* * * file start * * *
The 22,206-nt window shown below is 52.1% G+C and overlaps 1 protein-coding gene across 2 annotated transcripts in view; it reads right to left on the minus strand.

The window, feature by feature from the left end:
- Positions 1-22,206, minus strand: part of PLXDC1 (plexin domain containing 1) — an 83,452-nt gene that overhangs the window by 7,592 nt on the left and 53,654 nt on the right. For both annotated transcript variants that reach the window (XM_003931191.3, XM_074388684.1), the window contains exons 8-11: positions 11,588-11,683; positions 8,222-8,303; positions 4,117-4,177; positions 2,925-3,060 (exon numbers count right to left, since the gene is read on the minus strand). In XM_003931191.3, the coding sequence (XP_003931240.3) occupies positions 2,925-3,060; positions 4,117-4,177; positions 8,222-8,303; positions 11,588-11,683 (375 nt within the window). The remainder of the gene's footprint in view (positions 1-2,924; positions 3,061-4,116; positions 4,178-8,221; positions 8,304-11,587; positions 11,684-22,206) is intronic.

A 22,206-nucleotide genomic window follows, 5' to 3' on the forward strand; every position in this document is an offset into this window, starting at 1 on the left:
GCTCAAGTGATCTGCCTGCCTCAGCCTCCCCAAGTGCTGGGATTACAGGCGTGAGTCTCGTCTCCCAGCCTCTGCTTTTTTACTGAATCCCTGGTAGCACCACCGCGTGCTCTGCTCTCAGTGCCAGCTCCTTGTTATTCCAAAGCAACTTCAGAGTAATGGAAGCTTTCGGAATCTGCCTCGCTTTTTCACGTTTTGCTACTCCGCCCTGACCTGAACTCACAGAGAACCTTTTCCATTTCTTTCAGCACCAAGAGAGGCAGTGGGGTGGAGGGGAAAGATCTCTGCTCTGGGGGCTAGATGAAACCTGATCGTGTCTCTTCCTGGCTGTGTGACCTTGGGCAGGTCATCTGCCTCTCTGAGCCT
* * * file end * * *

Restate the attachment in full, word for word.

The 22,206-nt window shown below is 52.1% G+C and overlaps 1 protein-coding gene across 2 annotated transcripts in view; it reads right to left on the minus strand.

The window, feature by feature from the left end:
- Positions 1-22,206, minus strand: part of PLXDC1 (plexin domain containing 1) — an 83,452-nt gene that overhangs the window by 7,592 nt on the left and 53,654 nt on the right. For both annotated transcript variants that reach the window (XM_003931191.3, XM_074388684.1), the window contains exons 8-11: positions 11,588-11,683; positions 8,222-8,303; positions 4,117-4,177; positions 2,925-3,060 (exon numbers count right to left, since the gene is read on the minus strand). In XM_003931191.3, the coding sequence (XP_003931240.3) occupies positions 2,925-3,060; positions 4,117-4,177; positions 8,222-8,303; positions 11,588-11,683 (375 nt within the window). The remainder of the gene's footprint in view (positions 1-2,924; positions 3,061-4,116; positions 4,178-8,221; positions 8,304-11,587; positions 11,684-22,206) is intronic.

A 22,206-nucleotide genomic window follows, 5' to 3' on the forward strand; every position in this document is an offset into this window, starting at 1 on the left:
GCTCAAGTGATCTGCCTGCCTCAGCCTCCCCAAGTGCTGGGATTACAGGCGTGAGTCTCGTCTCCCAGCCTCTGCTTTTTTACTGAATCCCTGGTAGCACCACCGCGTGCTCTGCTCTCAGTGCCAGCTCCTTGTTATTCCAAAGCAACTTCAGAGTAATGGAAGCTTTCGGAATCTGCCTCGCTTTTTCACGTTTTGCTACTCCGCCCTGACCTGAACTCACAGAGAACCTTTTCCATTTCTTTCAGCACCAAGAGAGGCAGTGGGGTGGAGGGGAAAGATCTCTGCTCTGGGGGCTAGATGAAACCTGATCGTGTCTCTTCCTGGCTGTGTGACCTTGGGCAGGTCATCTGCCTCTCTGAGCCT